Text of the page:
To Ajji, with love

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Status: Finished  |  Genre: Poetry  |  House: Booksie Classic

Submitted: August 01, 2018

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Submitted: August 01, 2018



Dear Ajji, Happy Birthday!
It is Varamahalakshmi, I wore my first Mysore Silk today and
Remembered your spectrum of sarees, clinking glass bangles and red bindi.
I miss you more than you can imagine.

Dear Ajji, You are more than handful of words scrambled together
But words are the only comfort I know.
My wandering mind seeks you out, like a lost toddler in a crowded bazaar.
And lands on that fated day,
Bangalore summer afternoon slowly faded into a light drizzle,
Light rays poured into your hospital room intermingling with the stale air
You lay on the bed solemnly, painlessly.
The wrinkles under your eyes remained passive.
Sitting beside you, I touched your hand softly.
For the first time you didn’t even flinch.
Your chest rose and fell gracefully, eyes closed in deep slumber.
Amma said it was only a matter of time, you were with God now.
The atmosphere was cleaned by rain which now fell harder than ever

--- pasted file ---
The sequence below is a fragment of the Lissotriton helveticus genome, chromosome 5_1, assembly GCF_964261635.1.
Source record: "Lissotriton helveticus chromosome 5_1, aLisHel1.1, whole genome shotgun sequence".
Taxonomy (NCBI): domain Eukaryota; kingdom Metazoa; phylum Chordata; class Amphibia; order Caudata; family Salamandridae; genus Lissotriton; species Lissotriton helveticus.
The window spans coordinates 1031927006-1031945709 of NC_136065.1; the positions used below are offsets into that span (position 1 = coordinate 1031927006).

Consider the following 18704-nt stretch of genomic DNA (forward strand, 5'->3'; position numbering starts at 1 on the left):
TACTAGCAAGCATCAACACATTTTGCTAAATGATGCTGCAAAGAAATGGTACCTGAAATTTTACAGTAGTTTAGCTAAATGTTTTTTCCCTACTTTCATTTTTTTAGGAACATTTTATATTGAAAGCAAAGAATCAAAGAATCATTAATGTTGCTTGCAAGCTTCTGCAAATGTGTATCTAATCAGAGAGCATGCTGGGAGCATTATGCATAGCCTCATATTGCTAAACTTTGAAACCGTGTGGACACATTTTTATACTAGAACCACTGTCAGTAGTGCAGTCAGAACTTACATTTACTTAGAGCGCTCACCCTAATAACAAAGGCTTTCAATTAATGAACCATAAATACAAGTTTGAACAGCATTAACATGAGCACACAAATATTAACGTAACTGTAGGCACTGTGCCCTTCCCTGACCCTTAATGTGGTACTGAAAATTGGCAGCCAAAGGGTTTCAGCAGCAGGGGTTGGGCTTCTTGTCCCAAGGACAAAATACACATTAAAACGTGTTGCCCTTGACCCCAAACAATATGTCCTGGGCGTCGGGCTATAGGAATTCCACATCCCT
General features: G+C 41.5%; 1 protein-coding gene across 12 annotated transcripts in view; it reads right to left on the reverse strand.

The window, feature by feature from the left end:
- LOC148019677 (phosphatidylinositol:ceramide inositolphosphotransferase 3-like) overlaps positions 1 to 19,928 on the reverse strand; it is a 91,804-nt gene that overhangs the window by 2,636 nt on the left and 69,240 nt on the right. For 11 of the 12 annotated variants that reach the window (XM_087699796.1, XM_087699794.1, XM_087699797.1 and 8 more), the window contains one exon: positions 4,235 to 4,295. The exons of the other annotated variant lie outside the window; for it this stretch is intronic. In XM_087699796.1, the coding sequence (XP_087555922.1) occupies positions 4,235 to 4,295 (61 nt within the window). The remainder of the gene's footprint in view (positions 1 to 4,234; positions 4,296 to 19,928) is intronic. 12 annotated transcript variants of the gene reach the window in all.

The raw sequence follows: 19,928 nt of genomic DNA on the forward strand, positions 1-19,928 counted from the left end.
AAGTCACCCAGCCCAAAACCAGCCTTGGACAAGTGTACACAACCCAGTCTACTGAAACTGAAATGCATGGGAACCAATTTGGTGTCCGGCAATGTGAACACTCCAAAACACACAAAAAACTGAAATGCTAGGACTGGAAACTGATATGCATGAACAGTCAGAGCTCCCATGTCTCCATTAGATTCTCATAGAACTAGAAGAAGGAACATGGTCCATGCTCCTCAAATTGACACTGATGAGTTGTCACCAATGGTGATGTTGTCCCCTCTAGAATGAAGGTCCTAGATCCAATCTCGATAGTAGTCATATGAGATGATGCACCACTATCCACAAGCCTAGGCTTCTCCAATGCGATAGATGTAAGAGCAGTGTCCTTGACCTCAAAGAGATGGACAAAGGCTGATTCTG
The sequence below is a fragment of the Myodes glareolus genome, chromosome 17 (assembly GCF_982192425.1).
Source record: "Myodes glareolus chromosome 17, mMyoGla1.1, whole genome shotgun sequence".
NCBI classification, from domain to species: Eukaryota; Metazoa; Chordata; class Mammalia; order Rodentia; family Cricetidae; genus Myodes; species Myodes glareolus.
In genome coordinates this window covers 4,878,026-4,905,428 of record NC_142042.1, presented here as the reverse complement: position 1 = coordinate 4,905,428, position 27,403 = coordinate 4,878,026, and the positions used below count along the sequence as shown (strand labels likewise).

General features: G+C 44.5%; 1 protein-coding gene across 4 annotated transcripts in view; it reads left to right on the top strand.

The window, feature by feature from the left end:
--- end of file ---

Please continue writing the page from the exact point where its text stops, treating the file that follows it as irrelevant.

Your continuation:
As the sun set, the sky was illuminated with a maroon hue, like the bindi on your forehead
A red carpet just for you, Ajji.
From the corner of my eye, I glimpsed a fleeting shadow, perhaps Lord Yama patiently awaiting you.
I kissed you goodnight.

That night they brought you home in an ice box
Your lips pulled back into a coy smile.
Thatha dug into his old possessions and pulled out a photograph of you.
It was old, torn and sepia, how old photographs should be
You were young, arthritis free and playful.
Relatives fawned over you, narrating stories of the Ajji I never knew.
Teacher, Headmistress, Friend.
Their voices spoke of love and adoration,
Decades of memories preserved in younger minds,
Timeless, like the photograph.

Sometimes when I stand at the door and sing ‘Bhaagyada Lakshmi Baaramma’
I wonder if you might walk in and sing with me
Holding the aarthi thatte between your thin fingers
As you’ve held my hand all these years

Dear Ajji, I miss you dearly
Do you remember making puri unde and chakli together?
Or when you quirkily asked me “Beer beka?”
Or the times you chided me for tiring Amma?
The bed still has your depressions in it.

I hope Vaikunta is treating you well, Ajji

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